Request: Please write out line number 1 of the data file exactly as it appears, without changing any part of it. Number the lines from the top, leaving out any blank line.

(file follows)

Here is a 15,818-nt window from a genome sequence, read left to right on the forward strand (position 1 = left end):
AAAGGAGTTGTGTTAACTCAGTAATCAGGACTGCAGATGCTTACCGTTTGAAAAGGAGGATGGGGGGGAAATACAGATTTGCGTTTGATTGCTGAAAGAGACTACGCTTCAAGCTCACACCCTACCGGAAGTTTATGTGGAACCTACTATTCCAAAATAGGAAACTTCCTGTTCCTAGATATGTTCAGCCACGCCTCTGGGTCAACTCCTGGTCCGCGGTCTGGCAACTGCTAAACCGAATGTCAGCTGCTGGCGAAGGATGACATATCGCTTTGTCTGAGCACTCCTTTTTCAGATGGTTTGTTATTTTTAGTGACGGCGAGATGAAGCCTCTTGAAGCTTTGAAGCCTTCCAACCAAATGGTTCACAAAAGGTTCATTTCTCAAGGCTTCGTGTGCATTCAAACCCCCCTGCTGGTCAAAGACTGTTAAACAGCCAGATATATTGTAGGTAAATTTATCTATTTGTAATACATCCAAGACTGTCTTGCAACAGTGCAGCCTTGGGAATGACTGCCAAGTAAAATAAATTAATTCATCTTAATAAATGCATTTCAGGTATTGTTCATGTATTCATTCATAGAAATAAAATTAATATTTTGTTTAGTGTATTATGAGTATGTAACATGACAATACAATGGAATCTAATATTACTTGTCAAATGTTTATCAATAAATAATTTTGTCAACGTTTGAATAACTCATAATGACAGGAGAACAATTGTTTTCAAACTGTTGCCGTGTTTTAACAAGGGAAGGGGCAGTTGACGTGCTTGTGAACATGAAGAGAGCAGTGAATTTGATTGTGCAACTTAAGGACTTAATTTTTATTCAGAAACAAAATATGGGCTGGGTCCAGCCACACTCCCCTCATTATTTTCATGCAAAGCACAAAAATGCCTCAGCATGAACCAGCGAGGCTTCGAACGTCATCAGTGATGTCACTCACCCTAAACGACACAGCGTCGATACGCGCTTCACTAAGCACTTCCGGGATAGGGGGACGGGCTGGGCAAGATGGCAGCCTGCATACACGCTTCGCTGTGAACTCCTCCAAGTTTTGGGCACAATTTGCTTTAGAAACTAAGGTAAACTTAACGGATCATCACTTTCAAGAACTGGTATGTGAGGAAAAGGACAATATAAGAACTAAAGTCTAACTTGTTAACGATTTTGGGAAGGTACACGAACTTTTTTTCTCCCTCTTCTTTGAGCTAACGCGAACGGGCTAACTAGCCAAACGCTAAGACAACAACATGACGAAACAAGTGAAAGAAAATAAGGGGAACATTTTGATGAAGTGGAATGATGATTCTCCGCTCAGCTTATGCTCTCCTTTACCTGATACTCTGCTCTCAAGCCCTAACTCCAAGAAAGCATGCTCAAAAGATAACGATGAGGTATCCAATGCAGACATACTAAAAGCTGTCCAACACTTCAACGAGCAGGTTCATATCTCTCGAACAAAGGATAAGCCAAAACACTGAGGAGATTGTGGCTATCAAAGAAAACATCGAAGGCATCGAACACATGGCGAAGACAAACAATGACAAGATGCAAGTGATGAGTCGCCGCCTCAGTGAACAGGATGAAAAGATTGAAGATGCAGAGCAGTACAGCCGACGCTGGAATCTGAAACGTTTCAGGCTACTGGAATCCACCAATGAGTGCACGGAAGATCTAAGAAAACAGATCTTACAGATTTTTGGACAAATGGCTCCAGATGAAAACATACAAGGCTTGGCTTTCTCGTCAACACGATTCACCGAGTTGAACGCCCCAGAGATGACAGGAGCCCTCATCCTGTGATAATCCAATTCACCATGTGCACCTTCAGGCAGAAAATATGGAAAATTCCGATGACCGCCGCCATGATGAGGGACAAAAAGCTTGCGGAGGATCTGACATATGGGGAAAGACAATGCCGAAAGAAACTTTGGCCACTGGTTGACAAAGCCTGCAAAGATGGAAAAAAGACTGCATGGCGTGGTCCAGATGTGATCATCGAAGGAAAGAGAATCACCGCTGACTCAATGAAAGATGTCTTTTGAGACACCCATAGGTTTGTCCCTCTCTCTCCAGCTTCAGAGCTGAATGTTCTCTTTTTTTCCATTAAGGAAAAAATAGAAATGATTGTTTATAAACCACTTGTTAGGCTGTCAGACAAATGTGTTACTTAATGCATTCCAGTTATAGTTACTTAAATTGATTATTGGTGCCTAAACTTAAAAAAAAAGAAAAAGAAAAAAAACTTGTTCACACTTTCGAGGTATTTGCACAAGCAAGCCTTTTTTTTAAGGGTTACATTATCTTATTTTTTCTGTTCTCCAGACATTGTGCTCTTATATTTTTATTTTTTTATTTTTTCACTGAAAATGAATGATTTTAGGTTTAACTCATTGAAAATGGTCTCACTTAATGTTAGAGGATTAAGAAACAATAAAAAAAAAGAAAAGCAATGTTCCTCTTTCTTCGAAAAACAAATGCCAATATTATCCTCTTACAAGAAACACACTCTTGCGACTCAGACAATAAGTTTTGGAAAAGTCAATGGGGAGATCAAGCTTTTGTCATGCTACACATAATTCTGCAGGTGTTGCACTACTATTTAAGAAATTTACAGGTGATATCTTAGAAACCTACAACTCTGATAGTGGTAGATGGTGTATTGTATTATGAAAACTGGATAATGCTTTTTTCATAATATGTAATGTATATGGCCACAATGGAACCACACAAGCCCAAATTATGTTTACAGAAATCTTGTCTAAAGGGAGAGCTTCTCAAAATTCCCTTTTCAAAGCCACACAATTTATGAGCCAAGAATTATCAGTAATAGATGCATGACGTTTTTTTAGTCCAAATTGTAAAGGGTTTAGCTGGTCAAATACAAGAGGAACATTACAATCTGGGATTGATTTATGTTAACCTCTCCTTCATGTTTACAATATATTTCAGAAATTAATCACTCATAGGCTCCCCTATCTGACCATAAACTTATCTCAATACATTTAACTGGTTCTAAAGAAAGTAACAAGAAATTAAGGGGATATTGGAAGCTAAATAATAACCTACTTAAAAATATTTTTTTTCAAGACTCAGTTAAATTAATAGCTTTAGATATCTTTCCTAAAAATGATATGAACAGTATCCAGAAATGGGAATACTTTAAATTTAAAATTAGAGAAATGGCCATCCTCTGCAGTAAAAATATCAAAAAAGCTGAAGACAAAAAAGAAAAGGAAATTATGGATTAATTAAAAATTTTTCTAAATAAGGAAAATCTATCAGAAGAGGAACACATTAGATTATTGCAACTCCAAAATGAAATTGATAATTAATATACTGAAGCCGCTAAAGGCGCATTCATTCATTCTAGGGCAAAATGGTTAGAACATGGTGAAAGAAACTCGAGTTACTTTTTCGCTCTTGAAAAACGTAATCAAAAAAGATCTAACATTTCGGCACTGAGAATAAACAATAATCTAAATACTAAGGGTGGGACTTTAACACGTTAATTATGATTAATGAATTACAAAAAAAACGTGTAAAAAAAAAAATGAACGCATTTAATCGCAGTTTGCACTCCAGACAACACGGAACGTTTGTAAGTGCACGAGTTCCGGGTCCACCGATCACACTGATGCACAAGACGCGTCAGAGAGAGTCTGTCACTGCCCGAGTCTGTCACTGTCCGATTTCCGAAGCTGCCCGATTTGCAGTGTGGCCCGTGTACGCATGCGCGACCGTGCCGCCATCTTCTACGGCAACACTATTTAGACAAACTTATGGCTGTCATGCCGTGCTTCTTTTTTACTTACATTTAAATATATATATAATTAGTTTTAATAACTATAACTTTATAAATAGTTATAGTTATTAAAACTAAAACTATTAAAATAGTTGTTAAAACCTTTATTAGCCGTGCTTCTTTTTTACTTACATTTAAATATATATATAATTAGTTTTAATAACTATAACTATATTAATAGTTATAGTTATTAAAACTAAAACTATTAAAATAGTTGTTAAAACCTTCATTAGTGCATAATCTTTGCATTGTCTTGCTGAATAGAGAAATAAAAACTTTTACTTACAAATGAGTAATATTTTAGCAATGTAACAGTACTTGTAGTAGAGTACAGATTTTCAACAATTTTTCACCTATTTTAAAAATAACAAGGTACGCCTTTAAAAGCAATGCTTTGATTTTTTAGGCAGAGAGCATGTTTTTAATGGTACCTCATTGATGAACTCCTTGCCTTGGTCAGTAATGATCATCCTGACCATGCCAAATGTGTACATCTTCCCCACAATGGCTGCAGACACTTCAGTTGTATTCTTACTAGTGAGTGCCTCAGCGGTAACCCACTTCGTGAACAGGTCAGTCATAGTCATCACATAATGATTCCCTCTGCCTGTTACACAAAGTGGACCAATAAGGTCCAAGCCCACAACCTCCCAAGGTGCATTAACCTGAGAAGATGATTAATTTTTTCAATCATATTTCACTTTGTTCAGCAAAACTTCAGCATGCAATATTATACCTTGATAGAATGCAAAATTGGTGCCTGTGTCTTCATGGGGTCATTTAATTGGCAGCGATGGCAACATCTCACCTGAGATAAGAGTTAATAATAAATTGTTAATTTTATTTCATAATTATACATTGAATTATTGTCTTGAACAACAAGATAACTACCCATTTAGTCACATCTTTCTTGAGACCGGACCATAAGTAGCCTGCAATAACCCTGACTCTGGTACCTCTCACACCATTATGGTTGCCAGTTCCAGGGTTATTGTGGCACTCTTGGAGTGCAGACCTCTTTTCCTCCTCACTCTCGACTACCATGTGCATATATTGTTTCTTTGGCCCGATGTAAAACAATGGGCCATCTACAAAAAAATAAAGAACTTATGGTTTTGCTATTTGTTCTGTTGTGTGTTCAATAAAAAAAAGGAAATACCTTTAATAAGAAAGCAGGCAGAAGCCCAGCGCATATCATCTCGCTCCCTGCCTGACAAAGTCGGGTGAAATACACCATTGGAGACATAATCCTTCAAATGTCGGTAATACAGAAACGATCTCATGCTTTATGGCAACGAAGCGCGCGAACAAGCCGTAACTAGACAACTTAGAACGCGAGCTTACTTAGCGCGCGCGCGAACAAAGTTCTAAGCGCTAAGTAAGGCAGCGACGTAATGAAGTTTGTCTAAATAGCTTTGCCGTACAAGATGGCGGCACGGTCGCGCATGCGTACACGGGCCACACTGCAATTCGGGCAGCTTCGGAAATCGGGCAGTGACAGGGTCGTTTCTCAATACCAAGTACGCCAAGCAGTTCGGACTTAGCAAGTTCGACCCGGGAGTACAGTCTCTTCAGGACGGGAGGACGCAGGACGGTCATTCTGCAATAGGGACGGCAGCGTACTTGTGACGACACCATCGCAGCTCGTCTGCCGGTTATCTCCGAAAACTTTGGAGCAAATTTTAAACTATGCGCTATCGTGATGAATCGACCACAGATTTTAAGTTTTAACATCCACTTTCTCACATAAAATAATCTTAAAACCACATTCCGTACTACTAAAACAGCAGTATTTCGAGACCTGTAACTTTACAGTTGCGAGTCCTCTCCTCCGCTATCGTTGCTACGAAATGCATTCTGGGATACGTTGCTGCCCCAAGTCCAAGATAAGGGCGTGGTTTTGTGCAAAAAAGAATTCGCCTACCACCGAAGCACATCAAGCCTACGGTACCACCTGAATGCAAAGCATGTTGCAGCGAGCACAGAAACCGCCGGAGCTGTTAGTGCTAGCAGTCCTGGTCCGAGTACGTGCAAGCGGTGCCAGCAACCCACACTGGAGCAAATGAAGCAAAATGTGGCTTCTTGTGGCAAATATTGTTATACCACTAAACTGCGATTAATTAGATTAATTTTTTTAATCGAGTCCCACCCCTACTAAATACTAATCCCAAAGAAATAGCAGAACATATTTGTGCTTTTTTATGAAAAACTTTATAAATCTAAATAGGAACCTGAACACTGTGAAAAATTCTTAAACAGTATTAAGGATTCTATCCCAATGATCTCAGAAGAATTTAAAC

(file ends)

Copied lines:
Here is a 15,818-nt window from a genome sequence, read left to right on the forward strand (position 1 = left end):